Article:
Jun 16, 2016

Committee to address employment issue

KUCHING: The state government has set up a committee headed by Chief Minister Datuk Patinggi Tan Sri Adenan Satem to address the issue on employment opportunities both in the public and private sectors, disclosed Deputy Chief Minister Datuk Amar Douglas Uggah Embas.



He said the issue on employment opportunities will also include gender equality in all sectors of employment: namely the Sarawak civil service, local government, statutory bodies and government-linked companies (GLCs).

“We acknowledge that the issue needs to be addressed. On the government side, the matter on employment opportunities in Sarawak as a whole including both the public and private sectors not forgetting the gender issue will be addressed by the committee chaired by the chief minister,” Uggah said in his winding-up speech at the State Legislative Assembly yesterday.

Uggah addressed the issue of civil service at length following The Borneo Post’s report published on May 28 that the state civil service is a far cry from diverse ethnicity that Sarawak is known for. The same subject was also highlighted by two DAP lawmakers Kota Sentosa assemblyman Chong Chieng Jen and Pelawan assemblyman David Wong Kee Woan during the DUN sitting.

Uggah clarified that the said report covered only one component of State Public Sector when there are four components which provide public service to the people in the state.

“Contrary to the reports in The Borneo Post dated 28 May, 2016 that focused on the Sarawak civil service without taking into account all components of the public sector, the number of civil servants in the professional and management group in the four sectors are mostly fairly distributed among the races.

“For example, as at 31st May 2016, for the management and professional group, there are 1,521 Malay/Melanau, 1,023 Dayaks and 1,162 Chinese in all the four sectors. This means despite the lesser Chinese in the public sector, 28 per cent of them are in the management and professional group while the Malay/Melanau and Dayak are only 11 per cent and 10 per cent respectively.(see chart 1)

Uggah implied that the representation of the employment should also be read together with the situation in the private sector.

“We never questioned the private sector composition and recruitment practices. If we include the private sector recruitment and employment components, the picture will be greatly different. To look at the public sector component only is not a complete representation of employment in the state,” stressed Uggah.

He further explained that in the state’s civil service and local authority (excluding statutory bodies and GLCs) the number of qualified civil servants in the management and professional group are proportionate to the number of applicants. (see chart 2)

“For example, in 2015 there were 23,859 Malay/Melanau applicants, 19,389 Dayak applicants and 5,333 Cheese applicants in the management and professional groups. A similar trend is also seen in the support group. In 2015, the total application into the civil service including the support group by race are 82,114 Malay/Melanau, 60, 258 Dayaks and only 9,243 Chinese. These gaps between the groups were much wider in the past but thanks to the progress of education, especially in the rural areas, this gap is now closing up,” said Uggah.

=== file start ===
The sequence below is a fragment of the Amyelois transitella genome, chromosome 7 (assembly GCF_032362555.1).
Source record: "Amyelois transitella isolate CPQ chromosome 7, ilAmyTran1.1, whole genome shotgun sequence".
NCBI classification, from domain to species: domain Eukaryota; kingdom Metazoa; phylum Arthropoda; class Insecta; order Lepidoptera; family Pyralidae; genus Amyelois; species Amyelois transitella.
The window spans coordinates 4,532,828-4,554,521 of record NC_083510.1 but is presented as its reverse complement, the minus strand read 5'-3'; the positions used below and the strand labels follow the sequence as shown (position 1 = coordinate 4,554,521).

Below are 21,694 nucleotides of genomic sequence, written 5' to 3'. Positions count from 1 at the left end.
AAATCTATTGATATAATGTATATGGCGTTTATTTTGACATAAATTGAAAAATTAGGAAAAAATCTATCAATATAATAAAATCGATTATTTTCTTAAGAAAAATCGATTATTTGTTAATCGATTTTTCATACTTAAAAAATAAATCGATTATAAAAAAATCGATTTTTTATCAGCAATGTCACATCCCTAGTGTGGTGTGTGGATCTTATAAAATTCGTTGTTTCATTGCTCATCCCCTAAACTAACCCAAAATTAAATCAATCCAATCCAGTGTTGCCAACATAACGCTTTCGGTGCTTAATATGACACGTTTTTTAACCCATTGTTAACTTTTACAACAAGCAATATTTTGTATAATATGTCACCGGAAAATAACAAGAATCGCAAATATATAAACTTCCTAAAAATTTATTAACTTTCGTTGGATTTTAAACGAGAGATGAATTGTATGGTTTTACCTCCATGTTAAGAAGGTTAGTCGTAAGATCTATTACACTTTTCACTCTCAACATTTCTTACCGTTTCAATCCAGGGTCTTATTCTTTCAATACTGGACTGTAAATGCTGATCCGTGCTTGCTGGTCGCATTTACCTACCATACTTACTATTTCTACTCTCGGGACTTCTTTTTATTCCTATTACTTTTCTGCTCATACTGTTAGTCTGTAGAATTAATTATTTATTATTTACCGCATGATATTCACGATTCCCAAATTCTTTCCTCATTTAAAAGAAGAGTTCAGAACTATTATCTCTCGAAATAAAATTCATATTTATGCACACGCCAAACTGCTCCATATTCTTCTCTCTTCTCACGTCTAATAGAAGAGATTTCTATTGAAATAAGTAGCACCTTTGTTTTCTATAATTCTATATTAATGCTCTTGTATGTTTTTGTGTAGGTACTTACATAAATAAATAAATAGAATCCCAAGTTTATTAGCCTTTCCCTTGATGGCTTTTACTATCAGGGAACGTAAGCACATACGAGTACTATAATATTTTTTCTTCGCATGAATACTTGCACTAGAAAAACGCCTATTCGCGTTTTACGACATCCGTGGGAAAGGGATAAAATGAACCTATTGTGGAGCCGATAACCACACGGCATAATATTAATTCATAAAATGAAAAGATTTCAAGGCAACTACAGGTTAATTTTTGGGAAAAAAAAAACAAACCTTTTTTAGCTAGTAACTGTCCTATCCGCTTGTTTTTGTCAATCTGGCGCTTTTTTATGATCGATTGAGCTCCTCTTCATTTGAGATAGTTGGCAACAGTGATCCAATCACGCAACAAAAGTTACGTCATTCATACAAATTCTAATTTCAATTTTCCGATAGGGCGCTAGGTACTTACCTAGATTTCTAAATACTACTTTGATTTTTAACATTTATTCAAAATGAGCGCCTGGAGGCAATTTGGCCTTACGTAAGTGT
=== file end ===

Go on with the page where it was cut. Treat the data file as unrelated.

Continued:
He further explained that the state civil service is currently represented by all the ethnic groups and other communities totalling 47 and even some of the smallest of them such as the Kajang, Miriek, Saban, Tagal, etc. are in the state civil service.

“One can hardly find such uniqueness anywhere else in the world,” he pointed out.

Uggah said the state civil service is small and lean compared to the federal civil service; totalling only 14,278 of which only 1,487 are in the management and professional group, making up only 10 per cent of the total.

“In the federal civil service, 31 per cent of the 1.6 million in the civil service are in the management and professional group,” he said.

He also revealed the panel of assessors and interviewers and said the members are well trained to undertake the task of selection and recruitment. (see chart 3)

“These members of the PSC and Panel of Assessors are very dedicated people who have executed their task with high level of integrity and professionalism.”

Uggah was optimistic that the issue could be addressed soon with the recruitment of Grade 41 officers, and he hoped to see in future recruitments based on merits as practised in Singapore and successful organisations like Shell.

“I wish to call upon our young graduates to study hard and give their best in order to join the civil service which is now beginning to become the preferred employer due to better perks and benefits given by the government,” said Uggah.

Meanwhile, Uggah announced the appointment of top government officers including Datu Jaul Samion and Datu Ismawi Ismuni as deputy state secretaries.

He also announced the appointment of other heads of departments involved in the exercise, including Datu Dr Ngenang Janggu as the permanent secretary for the Ministry of Modernisation of Agriculture and Rural Economy; Bakrie Zaini as permanent secretary for the Ministry of Local Government; Buckland Bangik as director of the State Implementation and Monitoring Unit (Simu), Chief Minister’s Department; Datu Mohamad Abu Bakar Marzuki as the director of the State Planning Unit (SPU), Chief Minster’s Department and former deputy state police chief Dato Dr Chai Khin Chung as the director of the State Security Unit, Chief Minister’s Department.

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